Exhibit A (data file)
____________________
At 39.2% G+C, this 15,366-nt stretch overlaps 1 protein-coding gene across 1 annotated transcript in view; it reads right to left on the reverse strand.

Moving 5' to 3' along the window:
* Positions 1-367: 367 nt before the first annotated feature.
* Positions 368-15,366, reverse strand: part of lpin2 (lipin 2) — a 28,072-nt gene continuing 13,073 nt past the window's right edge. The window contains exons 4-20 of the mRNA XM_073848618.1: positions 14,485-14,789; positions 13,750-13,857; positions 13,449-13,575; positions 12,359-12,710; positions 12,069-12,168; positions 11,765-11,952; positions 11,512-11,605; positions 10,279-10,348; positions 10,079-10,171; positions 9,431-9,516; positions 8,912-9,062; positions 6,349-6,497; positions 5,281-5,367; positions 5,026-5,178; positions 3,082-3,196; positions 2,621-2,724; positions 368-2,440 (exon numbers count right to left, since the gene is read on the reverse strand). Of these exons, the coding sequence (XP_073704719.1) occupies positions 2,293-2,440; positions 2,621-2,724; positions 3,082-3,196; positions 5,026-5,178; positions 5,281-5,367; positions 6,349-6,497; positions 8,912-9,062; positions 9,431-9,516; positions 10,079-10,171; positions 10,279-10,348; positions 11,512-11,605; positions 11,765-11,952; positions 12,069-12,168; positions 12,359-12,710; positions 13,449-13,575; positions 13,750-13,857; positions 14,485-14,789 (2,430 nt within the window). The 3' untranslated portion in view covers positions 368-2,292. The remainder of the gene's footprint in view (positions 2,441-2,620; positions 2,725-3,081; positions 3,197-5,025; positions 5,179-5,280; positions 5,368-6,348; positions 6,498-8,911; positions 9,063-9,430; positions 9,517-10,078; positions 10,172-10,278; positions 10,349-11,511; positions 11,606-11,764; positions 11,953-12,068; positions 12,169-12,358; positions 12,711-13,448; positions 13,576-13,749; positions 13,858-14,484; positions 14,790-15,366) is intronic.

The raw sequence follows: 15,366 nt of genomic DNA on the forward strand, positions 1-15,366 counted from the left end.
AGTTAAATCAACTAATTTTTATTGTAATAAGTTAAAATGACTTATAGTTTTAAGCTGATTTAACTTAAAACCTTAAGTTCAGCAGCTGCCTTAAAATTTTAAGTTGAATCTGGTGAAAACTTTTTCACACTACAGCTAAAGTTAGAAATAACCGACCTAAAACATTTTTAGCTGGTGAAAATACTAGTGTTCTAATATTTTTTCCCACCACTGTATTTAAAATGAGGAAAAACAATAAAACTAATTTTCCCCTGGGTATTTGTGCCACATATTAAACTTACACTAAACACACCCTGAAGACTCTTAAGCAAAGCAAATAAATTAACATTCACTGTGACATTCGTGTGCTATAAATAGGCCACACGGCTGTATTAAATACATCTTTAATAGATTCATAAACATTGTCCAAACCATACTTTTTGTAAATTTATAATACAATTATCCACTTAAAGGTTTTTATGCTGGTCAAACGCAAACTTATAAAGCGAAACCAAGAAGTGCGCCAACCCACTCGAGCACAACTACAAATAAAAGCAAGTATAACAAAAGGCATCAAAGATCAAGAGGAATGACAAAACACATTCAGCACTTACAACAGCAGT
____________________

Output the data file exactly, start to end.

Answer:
At 39.2% G+C, this 15,366-nt stretch overlaps 1 protein-coding gene across 1 annotated transcript in view; it reads right to left on the reverse strand.

Moving 5' to 3' along the window:
* Positions 1-367: 367 nt before the first annotated feature.
* Positions 368-15,366, reverse strand: part of lpin2 (lipin 2) — a 28,072-nt gene continuing 13,073 nt past the window's right edge. The window contains exons 4-20 of the mRNA XM_073848618.1: positions 14,485-14,789; positions 13,750-13,857; positions 13,449-13,575; positions 12,359-12,710; positions 12,069-12,168; positions 11,765-11,952; positions 11,512-11,605; positions 10,279-10,348; positions 10,079-10,171; positions 9,431-9,516; positions 8,912-9,062; positions 6,349-6,497; positions 5,281-5,367; positions 5,026-5,178; positions 3,082-3,196; positions 2,621-2,724; positions 368-2,440 (exon numbers count right to left, since the gene is read on the reverse strand). Of these exons, the coding sequence (XP_073704719.1) occupies positions 2,293-2,440; positions 2,621-2,724; positions 3,082-3,196; positions 5,026-5,178; positions 5,281-5,367; positions 6,349-6,497; positions 8,912-9,062; positions 9,431-9,516; positions 10,079-10,171; positions 10,279-10,348; positions 11,512-11,605; positions 11,765-11,952; positions 12,069-12,168; positions 12,359-12,710; positions 13,449-13,575; positions 13,750-13,857; positions 14,485-14,789 (2,430 nt within the window). The 3' untranslated portion in view covers positions 368-2,292. The remainder of the gene's footprint in view (positions 2,441-2,620; positions 2,725-3,081; positions 3,197-5,025; positions 5,179-5,280; positions 5,368-6,348; positions 6,498-8,911; positions 9,063-9,430; positions 9,517-10,078; positions 10,172-10,278; positions 10,349-11,511; positions 11,606-11,764; positions 11,953-12,068; positions 12,169-12,358; positions 12,711-13,448; positions 13,576-13,749; positions 13,858-14,484; positions 14,790-15,366) is intronic.

The raw sequence follows: 15,366 nt of genomic DNA on the forward strand, positions 1-15,366 counted from the left end.
AGTTAAATCAACTAATTTTTATTGTAATAAGTTAAAATGACTTATAGTTTTAAGCTGATTTAACTTAAAACCTTAAGTTCAGCAGCTGCCTTAAAATTTTAAGTTGAATCTGGTGAAAACTTTTTCACACTACAGCTAAAGTTAGAAATAACCGACCTAAAACATTTTTAGCTGGTGAAAATACTAGTGTTCTAATATTTTTTCCCACCACTGTATTTAAAATGAGGAAAAACAATAAAACTAATTTTCCCCTGGGTATTTGTGCCACATATTAAACTTACACTAAACACACCCTGAAGACTCTTAAGCAAAGCAAATAAATTAACATTCACTGTGACATTCGTGTGCTATAAATAGGCCACACGGCTGTATTAAATACATCTTTAATAGATTCATAAACATTGTCCAAACCATACTTTTTGTAAATTTATAATACAATTATCCACTTAAAGGTTTTTATGCTGGTCAAACGCAAACTTATAAAGCGAAACCAAGAAGTGCGCCAACCCACTCGAGCACAACTACAAATAAAAGCAAGTATAACAAAAGGCATCAAAGATCAAGAGGAATGACAAAACACATTCAGCACTTACAACAGCAGT